Finally in the first act was one of my all-time favourite pieces of music, and a classic example of a dissident wearing his heart on his sleeve; Dmkitri Shostakovich's Romance from his film music to The Gadfly. The Halle Orchestra's leader, Paul Barritt taking the violin solo here and playing it beautifully.

 

After the interval and the spotlight was turned on one of America's, indeed the world's greatest contemporary cross-over composers, Leonard Bernstein. What a delightful start to the second half with his rather jocular and brash Overture to Candide. Back to Elgar again and three movements from his Variations On An original Theme, Enigma. Nimrod alone would have sufficed here surely, as with the next excerpt, Handel's Music For The Royal Fireworks; chose the most well known piece, in this case, La Rejouissance, and pass by the other two in favour of some other music from the vast and limitless music cupboard.

 

The penultimate piece was Faure's hauntingly beautiful Pavane. Always a delight to hear this piece; so simple and yet so heart-wrenching. And then to finish we heard the theme to TV's The Lone Ranger - or to give its correct title, Rossini's overture to the opera William Tell. This was Rossini's last opera, and yet he still continued composing for 40 years, so one can only assume that he thought this work the pinnacle of his operatic mastery. It's a great piece of music and a lovely way to finish a concert devoted to 'pops'.

 

Manchester really is spoilt with such a wealth of music at our fingertips. Manchester is home to this quite rightly world renowned orchestra, and I always feel privileged and even proud to be able to enjoy their incredible musicianship in a live arena.

 

The Bridgewater Hall itself can look a little austere and unfriendly from the outside, but I urge everyone to be brace enough to enter. The staff are always extremely pleasant, helpful and welcoming; and the Hall itself hosts a whole plethora of events, ranging from Heavy Metal gigs, to Folk music festivals to indeed rather highbrow classical concerts. But do take a look at their website, you may be pleasantly surprised at what you find! Details of upcoming Halle concerts can be found at http://www.halle.co.uk/whats-on/, with The Bridgewater Hall's complete events listings at http://www.bridgewater-hall.co.uk/whats-on/.

 
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Manchester theatre reviews

Jumpers

Jumpers for Goalposts at Oldham Coliseum

by Tom Wells

Reviewed by John Waterhouse Oct 2016


The synopsis for this play seemed to suggest that it is about football and the gay community. Loosely speaking, what I saw broadly covered both these two topics but neither was dealt with in any incisive or meaningful way, and I left the Coliseum wondering what the play was really about and who it was really aimed at. One player did say he had been hit outside his flat for being gay but this was really just in passing and homophobic abuse is certainly not what this play is about.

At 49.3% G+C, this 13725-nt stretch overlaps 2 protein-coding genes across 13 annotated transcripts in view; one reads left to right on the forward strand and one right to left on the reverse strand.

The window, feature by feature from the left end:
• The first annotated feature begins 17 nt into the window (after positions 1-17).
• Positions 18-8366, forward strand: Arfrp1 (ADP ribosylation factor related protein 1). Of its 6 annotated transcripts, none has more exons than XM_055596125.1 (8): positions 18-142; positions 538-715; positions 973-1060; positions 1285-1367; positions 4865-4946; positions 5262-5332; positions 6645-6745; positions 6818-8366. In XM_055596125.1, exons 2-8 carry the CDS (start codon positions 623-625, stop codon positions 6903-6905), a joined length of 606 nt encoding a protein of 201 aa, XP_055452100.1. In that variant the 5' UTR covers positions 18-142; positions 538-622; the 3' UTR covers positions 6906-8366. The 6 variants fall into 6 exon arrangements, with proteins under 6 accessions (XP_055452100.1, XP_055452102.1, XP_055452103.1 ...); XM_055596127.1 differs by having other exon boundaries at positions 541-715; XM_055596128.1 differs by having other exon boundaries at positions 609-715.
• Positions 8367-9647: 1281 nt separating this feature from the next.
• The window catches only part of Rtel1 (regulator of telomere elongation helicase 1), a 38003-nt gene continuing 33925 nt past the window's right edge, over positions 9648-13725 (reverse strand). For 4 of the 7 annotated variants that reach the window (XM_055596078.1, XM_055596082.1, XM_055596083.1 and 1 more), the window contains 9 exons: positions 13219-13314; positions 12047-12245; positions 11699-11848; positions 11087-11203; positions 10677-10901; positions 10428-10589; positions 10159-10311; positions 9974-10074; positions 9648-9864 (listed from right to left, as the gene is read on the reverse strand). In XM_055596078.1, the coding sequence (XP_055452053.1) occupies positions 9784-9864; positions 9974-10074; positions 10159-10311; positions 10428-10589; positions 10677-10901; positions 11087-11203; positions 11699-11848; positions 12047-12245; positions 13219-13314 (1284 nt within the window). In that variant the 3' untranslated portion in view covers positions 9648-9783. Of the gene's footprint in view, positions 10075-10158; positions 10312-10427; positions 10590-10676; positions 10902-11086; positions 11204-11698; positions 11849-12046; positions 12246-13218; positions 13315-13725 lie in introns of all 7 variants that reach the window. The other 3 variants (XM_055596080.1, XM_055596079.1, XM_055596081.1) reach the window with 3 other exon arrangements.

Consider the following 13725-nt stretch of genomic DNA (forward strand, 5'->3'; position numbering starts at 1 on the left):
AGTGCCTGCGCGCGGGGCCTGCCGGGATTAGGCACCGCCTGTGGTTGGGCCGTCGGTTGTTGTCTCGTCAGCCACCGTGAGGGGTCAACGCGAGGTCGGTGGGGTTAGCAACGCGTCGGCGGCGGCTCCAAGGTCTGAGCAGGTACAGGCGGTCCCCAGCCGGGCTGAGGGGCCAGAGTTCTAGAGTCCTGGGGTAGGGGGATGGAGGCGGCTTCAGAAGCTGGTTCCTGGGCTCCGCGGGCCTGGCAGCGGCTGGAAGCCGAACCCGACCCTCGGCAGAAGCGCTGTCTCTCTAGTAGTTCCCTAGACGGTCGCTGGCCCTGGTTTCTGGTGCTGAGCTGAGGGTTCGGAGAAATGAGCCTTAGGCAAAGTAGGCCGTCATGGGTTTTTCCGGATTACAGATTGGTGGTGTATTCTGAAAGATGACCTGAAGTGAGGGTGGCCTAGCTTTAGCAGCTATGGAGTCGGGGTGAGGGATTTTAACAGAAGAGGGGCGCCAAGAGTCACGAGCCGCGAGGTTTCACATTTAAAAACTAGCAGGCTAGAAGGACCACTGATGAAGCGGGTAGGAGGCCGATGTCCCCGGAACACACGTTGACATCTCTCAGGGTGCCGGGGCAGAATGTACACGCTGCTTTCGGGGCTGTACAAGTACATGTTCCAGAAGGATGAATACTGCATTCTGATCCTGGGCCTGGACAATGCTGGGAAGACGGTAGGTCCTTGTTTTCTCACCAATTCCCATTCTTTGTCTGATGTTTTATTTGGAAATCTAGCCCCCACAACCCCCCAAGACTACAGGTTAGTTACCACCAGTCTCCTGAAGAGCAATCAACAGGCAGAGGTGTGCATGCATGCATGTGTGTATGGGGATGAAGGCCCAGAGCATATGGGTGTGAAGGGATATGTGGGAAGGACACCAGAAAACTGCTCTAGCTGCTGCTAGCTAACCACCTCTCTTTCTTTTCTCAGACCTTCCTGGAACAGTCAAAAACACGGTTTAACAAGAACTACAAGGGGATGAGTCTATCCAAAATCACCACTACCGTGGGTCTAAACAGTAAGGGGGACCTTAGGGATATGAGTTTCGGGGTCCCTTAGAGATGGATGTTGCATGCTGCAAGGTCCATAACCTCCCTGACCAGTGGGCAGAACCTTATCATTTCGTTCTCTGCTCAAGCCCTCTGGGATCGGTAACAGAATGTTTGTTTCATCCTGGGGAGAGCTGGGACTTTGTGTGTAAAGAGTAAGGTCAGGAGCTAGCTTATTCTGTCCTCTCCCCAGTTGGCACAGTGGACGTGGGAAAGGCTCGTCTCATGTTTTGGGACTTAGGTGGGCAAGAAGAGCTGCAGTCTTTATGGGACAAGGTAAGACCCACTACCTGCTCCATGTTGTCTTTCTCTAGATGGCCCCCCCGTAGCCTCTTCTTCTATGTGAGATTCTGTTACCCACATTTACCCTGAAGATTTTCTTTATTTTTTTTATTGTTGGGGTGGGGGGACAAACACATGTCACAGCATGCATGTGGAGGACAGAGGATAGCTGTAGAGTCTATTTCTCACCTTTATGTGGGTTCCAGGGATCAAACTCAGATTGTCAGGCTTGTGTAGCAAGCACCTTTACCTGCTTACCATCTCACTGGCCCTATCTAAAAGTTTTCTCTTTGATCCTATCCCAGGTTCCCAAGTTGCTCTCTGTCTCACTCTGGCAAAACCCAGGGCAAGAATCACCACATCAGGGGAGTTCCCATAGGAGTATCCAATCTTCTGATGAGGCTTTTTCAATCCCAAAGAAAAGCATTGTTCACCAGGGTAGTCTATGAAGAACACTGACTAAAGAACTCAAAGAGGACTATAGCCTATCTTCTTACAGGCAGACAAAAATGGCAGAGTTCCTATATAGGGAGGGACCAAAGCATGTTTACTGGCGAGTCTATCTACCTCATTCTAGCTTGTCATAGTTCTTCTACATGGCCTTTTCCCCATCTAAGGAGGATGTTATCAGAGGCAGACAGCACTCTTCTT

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Manchester lifestyle reviews

Engels’ Beard

Engels’ Beard

and daring to believe in the social transformation of society

at University of Salford

Reviewed by Mark Iddon September 2016

 

The New Adelphi building at the University of Salford was completed over the summer 2016 and has celebrated its opening with the launch of a specially commissioned sculpture / bouldering wall, adjacent the new building, called Engels’ Beard. The piece was created by Jai Redman of Engine Arts Production Company which is based in Salford. The sculpture is almost 5m high and is made of fibre glass and there is a small exhibition in the new building which features a video of the making of the sculpture.

 

The launch event featured a brass band, flag bearers, the participation of a local primary school (Clarendon Road Primary, Eccles), and the University of Salford Chancellor and Writer in Residence, Jackie Kay, giving the first public performance of her poem ‘Thinker’ inspired by the artwork.

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Manchester theatre reviews

Brassed Off

Brassed Off’ at Oldham Coliseum

Adapted by Paul Allen; screenplay by Mark Herman

Reviewed by John Waterhouse and Dave Samuels Sept 2016

 

Following on from their June production of 'The Ladykillers', Oldham Coliseum are now presenting another stage adaptation of a popular film, and having never seen the film version of ‘Brassed Off’, I went to the opening performance without any preconceptions, other than knowing the story centres around a brass band in a Yorkshire mining community.